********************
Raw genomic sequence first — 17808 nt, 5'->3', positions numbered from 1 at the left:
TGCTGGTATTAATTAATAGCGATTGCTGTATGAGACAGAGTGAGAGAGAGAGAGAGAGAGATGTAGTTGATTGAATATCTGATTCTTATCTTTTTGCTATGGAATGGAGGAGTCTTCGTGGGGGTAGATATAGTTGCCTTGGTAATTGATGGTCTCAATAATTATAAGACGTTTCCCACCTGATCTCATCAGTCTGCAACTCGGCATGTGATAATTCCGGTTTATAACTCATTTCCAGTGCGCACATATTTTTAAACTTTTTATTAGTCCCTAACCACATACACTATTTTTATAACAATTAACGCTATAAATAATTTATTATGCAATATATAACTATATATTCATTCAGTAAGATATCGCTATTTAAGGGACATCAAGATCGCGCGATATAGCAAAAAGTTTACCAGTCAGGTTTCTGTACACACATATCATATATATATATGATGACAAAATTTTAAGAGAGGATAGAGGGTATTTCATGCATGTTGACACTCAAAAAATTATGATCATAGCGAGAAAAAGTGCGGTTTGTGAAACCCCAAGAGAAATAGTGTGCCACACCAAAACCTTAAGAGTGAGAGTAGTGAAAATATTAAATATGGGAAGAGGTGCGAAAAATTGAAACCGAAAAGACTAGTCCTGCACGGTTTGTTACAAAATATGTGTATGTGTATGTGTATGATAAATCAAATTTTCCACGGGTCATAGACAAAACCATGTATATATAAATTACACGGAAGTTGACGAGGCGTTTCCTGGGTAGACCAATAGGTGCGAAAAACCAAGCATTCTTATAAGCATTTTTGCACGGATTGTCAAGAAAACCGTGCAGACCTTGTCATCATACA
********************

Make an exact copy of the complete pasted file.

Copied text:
Raw genomic sequence first — 17808 nt, 5'->3', positions numbered from 1 at the left:
TGCTGGTATTAATTAATAGCGATTGCTGTATGAGACAGAGTGAGAGAGAGAGAGAGAGAGATGTAGTTGATTGAATATCTGATTCTTATCTTTTTGCTATGGAATGGAGGAGTCTTCGTGGGGGTAGATATAGTTGCCTTGGTAATTGATGGTCTCAATAATTATAAGACGTTTCCCACCTGATCTCATCAGTCTGCAACTCGGCATGTGATAATTCCGGTTTATAACTCATTTCCAGTGCGCACATATTTTTAAACTTTTTATTAGTCCCTAACCACATACACTATTTTTATAACAATTAACGCTATAAATAATTTATTATGCAATATATAACTATATATTCATTCAGTAAGATATCGCTATTTAAGGGACATCAAGATCGCGCGATATAGCAAAAAGTTTACCAGTCAGGTTTCTGTACACACATATCATATATATATATGATGACAAAATTTTAAGAGAGGATAGAGGGTATTTCATGCATGTTGACACTCAAAAAATTATGATCATAGCGAGAAAAAGTGCGGTTTGTGAAACCCCAAGAGAAATAGTGTGCCACACCAAAACCTTAAGAGTGAGAGTAGTGAAAATATTAAATATGGGAAGAGGTGCGAAAAATTGAAACCGAAAAGACTAGTCCTGCACGGTTTGTTACAAAATATGTGTATGTGTATGTGTATGATAAATCAAATTTTCCACGGGTCATAGACAAAACCATGTATATATAAATTACACGGAAGTTGACGAGGCGTTTCCTGGGTAGACCAATAGGTGCGAAAAACCAAGCATTCTTATAAGCATTTTTGCACGGATTGTCAAGAAAACCGTGCAGACCTTGTCATCATACA